There are a lot of moving parts to a New York criminal case, and you have to know how to successfully navigate all of them if you want to maximize your chances of beating the prosecution. While this certainly means knowing your defense options and how to deploy strong legal strategies, such as attacking the credibility of the prosecution’s witnesses, it also means knowing how to address the logistical challenges of your case. Amongst those logistical steps is jury selection.
Why jury selection matters
If you’re not going to end up resolving your case through a plea deal, then your case is heading to trial. You have the right to a trial by jury, which may give you the best chance of raising reasonable doubt and obtaining an acquittal.
However, the jurors who will hold your future in their hands come to the jury box with their owned lived experiences and biases. This means that they may view your case through tainted lenses that cause them to think that you’re guilty regardless of what the evidence shows. The jury selection process seeks to weed out these biases and ensure that you have a fair and impartial jury hearing your case.
How does the process work?
The process starts with potential jurors being called into court. Then, one-by-one, you and the prosecution get to ask those potential jurors questions to learn more about them, their experiences, and how they view certain issues that may be relevant to your case. Then, if you or the prosecution suspect that a juror is biased or otherwise incapable of being impartial, then a judge can be asked to dismiss the potential juror. You and the prosecution can make these “for cause” requests as often as is justifiable.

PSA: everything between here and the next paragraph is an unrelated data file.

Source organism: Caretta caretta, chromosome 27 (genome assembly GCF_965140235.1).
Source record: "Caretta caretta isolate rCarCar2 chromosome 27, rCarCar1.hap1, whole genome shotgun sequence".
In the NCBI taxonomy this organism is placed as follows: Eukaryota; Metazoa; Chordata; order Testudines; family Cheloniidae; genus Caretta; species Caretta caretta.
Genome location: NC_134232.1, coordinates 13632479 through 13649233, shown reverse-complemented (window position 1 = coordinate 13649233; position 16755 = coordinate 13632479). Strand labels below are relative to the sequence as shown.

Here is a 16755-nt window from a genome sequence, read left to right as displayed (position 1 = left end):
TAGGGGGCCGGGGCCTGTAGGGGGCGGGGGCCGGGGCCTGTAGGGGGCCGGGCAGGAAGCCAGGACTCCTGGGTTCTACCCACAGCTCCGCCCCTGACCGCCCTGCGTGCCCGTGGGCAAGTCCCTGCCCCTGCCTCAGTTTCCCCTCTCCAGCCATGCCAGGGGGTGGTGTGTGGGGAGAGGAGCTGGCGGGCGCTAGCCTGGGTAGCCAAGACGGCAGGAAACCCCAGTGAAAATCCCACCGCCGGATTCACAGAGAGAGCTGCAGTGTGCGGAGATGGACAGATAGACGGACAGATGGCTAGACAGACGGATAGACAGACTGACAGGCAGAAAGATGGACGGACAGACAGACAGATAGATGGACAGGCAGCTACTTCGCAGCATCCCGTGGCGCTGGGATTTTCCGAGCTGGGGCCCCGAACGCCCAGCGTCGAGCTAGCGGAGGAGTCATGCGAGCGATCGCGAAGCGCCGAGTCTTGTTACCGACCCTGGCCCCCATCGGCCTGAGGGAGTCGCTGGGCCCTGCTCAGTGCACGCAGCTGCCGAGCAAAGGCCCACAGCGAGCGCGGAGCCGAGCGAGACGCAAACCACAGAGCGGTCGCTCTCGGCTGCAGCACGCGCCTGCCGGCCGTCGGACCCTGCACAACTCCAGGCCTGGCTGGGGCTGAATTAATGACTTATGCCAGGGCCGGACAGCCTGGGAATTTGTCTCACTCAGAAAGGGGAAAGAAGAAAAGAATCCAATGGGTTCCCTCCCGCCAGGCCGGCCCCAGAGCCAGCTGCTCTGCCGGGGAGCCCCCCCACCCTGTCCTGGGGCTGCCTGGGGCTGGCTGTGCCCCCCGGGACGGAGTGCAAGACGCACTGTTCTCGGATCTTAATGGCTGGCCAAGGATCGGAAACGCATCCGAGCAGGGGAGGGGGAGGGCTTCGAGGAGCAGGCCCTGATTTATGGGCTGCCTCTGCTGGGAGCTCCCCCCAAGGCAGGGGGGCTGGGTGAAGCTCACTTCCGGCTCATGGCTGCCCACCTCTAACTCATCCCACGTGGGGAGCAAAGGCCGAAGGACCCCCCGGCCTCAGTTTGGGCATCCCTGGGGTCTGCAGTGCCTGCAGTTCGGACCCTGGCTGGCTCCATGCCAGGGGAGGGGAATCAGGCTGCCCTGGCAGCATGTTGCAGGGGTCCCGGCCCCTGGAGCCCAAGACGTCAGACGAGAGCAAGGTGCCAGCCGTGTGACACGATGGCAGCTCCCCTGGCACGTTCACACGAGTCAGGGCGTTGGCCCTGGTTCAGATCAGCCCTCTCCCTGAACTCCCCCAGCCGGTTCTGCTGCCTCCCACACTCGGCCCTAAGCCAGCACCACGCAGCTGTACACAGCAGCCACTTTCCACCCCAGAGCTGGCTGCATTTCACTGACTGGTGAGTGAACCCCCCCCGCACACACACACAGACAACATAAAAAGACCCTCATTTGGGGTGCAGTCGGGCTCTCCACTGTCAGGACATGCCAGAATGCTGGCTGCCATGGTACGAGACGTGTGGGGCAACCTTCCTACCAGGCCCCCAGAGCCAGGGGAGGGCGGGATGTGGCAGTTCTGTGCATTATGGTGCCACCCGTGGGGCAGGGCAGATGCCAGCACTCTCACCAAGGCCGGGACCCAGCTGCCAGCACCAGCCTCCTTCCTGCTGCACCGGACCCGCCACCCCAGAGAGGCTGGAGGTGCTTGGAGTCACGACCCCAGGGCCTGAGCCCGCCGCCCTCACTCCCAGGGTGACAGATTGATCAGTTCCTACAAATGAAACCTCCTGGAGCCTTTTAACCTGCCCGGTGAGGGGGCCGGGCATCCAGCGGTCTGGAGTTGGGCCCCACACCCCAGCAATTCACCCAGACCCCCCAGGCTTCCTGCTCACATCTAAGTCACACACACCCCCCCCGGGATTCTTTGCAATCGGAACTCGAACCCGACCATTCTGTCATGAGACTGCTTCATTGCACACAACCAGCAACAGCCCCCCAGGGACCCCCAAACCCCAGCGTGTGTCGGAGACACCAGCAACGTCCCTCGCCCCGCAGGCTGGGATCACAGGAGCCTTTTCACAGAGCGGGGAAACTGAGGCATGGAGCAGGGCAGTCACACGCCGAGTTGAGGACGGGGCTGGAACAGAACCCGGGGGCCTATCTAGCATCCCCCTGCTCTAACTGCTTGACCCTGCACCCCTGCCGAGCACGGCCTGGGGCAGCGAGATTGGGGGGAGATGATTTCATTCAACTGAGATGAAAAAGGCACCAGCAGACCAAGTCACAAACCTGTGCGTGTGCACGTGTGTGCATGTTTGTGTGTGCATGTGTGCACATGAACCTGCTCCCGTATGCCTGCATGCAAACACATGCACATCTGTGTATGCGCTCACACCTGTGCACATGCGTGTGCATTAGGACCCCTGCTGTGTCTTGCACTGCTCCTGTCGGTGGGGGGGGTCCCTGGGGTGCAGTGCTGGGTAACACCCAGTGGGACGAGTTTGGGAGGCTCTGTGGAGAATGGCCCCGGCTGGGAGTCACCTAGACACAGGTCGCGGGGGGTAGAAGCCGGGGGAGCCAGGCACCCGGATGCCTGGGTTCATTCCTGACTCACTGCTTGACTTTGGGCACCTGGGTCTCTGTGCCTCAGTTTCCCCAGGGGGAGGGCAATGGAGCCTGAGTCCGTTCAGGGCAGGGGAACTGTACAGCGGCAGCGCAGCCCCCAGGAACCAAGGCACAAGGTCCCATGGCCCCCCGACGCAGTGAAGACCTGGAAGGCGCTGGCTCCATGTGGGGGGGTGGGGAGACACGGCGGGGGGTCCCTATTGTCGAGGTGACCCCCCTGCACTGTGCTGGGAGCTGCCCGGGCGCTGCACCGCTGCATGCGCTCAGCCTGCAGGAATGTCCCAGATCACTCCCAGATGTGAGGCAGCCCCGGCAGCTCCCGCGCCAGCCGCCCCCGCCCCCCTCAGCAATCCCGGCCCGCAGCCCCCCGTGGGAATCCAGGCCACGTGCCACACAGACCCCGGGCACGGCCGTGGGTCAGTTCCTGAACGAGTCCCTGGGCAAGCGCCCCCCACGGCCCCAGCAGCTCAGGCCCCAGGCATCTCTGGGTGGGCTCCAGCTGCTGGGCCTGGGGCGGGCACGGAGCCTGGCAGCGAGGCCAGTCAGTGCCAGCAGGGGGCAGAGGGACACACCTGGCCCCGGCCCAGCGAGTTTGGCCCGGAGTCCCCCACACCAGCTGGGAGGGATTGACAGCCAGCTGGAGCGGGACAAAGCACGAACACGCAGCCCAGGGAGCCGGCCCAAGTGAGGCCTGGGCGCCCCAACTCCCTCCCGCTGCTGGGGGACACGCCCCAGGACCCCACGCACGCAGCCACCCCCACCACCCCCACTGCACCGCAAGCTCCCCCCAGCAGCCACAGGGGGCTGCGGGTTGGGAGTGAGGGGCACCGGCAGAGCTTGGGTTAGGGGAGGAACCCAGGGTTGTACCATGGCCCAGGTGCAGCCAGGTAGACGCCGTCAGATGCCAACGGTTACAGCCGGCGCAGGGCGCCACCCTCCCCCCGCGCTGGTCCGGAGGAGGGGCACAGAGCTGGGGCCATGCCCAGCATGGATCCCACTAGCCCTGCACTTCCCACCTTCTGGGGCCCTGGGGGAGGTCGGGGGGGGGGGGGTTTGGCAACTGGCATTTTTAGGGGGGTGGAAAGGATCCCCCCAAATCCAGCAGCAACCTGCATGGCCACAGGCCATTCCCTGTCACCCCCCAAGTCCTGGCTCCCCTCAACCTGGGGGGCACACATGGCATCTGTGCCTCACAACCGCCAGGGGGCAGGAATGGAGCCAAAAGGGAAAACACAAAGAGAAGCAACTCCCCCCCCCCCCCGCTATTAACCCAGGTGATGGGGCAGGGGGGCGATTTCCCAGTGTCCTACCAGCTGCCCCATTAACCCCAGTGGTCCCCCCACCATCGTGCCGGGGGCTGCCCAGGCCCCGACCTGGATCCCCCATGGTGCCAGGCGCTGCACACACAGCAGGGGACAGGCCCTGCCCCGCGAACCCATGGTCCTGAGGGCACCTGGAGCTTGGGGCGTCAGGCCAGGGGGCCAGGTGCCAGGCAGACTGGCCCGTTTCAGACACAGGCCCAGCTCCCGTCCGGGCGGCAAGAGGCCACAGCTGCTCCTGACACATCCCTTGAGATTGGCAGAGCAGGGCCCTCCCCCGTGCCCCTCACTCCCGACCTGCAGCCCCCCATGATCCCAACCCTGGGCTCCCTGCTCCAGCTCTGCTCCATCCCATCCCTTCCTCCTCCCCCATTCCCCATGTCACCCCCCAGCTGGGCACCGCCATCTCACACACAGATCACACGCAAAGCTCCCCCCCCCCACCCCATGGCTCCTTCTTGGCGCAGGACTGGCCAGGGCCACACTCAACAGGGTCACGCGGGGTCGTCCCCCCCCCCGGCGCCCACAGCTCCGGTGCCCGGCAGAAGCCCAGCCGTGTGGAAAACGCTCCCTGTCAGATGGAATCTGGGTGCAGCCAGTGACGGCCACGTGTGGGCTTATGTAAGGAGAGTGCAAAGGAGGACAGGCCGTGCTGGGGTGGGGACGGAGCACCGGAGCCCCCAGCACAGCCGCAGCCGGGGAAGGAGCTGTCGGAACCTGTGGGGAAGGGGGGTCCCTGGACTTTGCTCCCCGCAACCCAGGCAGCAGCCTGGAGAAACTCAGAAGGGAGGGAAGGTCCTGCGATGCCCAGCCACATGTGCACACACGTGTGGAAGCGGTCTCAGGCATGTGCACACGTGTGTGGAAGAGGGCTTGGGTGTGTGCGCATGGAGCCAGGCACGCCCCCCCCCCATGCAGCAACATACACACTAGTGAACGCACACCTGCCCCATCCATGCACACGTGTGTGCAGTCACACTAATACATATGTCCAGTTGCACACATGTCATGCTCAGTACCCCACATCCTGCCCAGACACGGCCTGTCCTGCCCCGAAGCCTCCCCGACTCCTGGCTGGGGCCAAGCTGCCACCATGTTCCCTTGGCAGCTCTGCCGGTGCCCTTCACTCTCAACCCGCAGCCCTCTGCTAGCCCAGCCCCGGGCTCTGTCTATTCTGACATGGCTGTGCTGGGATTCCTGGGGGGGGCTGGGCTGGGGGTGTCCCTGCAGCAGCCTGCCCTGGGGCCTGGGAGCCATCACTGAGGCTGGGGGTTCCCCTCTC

Each side will also have a limited number of peremptory challenges. Here, you can ask that a potential juror be removed from the jury pool without providing a reason. That means you can rely on your instincts here, but you have to be careful that you’re not removing jurors based on some discriminatory purpose, such as by asking that all potential jurors of a particular race be removed.
Once the process plays out, you should be left with the requisite number of people for a jury. If not, then the process will start all over again.
Competently navigate every aspect of your criminal defense
Jury selection can be critically important to your criminal case. An improperly selected jury can put you behind the 8-ball, which means that you might be deemed guilty before evidence is even presented. But a properly chosen jury can give you the fair trial that your rights demand.
But jury selection is just on piece of your criminal defense. If you truly want to give yourself the best chance possible to beat the prosecution, then you need to take a comprehensive and holistic approach to your case. This means knowing how case law and the rules of evidence apply to the facts at hand, how witness credibility can be addressed, and how to engage in proper negotiations with prosecutors.
It can be a daunting process, especially as you’re trying your best to live your life and prepare for what the future may have in store for you. But the good news is that this isn’t a process that you have to navigate on your own, and you probably shouldn’t. Instead, you should consider having an aggressive legal advocate on your side who can go toe-to-toe with prosecutors to give you the fight that you deserve.
If you’d like to learn more about what that kind of aggressive and thorough criminal defense looks like, then you may want to speak with a criminal defense attorney of your choosing.